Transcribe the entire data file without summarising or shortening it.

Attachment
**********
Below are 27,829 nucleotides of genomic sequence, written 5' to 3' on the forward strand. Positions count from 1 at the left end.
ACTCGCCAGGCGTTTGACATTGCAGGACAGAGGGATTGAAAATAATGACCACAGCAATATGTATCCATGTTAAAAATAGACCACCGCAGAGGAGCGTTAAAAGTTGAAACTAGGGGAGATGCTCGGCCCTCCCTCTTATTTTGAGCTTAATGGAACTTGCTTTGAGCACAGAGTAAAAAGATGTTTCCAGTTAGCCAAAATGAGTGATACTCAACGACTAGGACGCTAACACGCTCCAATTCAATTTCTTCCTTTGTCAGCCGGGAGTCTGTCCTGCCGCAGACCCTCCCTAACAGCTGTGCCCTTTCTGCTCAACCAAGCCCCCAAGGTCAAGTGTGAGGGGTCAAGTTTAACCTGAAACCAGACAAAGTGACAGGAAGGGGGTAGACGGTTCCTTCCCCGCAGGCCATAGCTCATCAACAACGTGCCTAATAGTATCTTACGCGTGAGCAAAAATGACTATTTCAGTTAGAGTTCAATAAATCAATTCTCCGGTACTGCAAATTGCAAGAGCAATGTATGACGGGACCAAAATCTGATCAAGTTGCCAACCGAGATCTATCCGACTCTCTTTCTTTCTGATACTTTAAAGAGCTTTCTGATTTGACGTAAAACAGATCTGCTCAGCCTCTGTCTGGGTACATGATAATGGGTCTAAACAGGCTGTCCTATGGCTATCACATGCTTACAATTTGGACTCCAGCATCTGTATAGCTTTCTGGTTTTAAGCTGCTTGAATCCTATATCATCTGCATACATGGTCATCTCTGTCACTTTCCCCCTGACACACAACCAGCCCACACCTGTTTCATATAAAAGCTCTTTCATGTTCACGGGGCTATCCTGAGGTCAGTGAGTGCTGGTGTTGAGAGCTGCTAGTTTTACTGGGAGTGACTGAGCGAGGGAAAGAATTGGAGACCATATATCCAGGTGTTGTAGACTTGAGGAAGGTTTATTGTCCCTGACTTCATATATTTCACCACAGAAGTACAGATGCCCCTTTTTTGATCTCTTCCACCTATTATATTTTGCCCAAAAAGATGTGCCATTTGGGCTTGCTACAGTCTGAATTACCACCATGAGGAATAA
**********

Below are 27,829 nucleotides of genomic sequence, written 5' to 3' on the forward strand. Positions count from 1 at the left end.
ACTCGCCAGGCGTTTGACATTGCAGGACAGAGGGATTGAAAATAATGACCACAGCAATATGTATCCATGTTAAAAATAGACCACCGCAGAGGAGCGTTAAAAGTTGAAACTAGGGGAGATGCTCGGCCCTCCCTCTTATTTTGAGCTTAATGGAACTTGCTTTGAGCACAGAGTAAAAAGATGTTTCCAGTTAGCCAAAATGAGTGATACTCAACGACTAGGACGCTAACACGCTCCAATTCAATTTCTTCCTTTGTCAGCCGGGAGTCTGTCCTGCCGCAGACCCTCCCTAACAGCTGTGCCCTTTCTGCTCAACCAAGCCCCCAAGGTCAAGTGTGAGGGGTCAAGTTTAACCTGAAACCAGACAAAGTGACAGGAAGGGGGTAGACGGTTCCTTCCCCGCAGGCCATAGCTCATCAACAACGTGCCTAATAGTATCTTACGCGTGAGCAAAAATGACTATTTCAGTTAGAGTTCAATAAATCAATTCTCCGGTACTGCAAATTGCAAGAGCAATGTATGACGGGACCAAAATCTGATCAAGTTGCCAACCGAGATCTATCCGACTCTCTTTCTTTCTGATACTTTAAAGAGCTTTCTGATTTGACGTAAAACAGATCTGCTCAGCCTCTGTCTGGGTACATGATAATGGGTCTAAACAGGCTGTCCTATGGCTATCACATGCTTACAATTTGGACTCCAGCATCTGTATAGCTTTCTGGTTTTAAGCTGCTTGAATCCTATATCATCTGCATACATGGTCATCTCTGTCACTTTCCCCCTGACACACAACCAGCCCACACCTGTTTCATATAAAAGCTCTTTCATGTTCACGGGGCTATCCTGAGGTCAGTGAGTGCTGGTGTTGAGAGCTGCTAGTTTTACTGGGAGTGACTGAGCGAGGGAAAGAATTGGAGACCATATATCCAGGTGTTGTAGACTTGAGGAAGGTTTATTGTCCCTGACTTCATATATTTCACCACAGAAGTACAGATGCCCCTTTTTTGATCTCTTCCACCTATTATATTTTGCCCAAAAAGATGTGCCATTTGGGCTTGCTACAGTCTGAATTACCACCATGAGGAATAA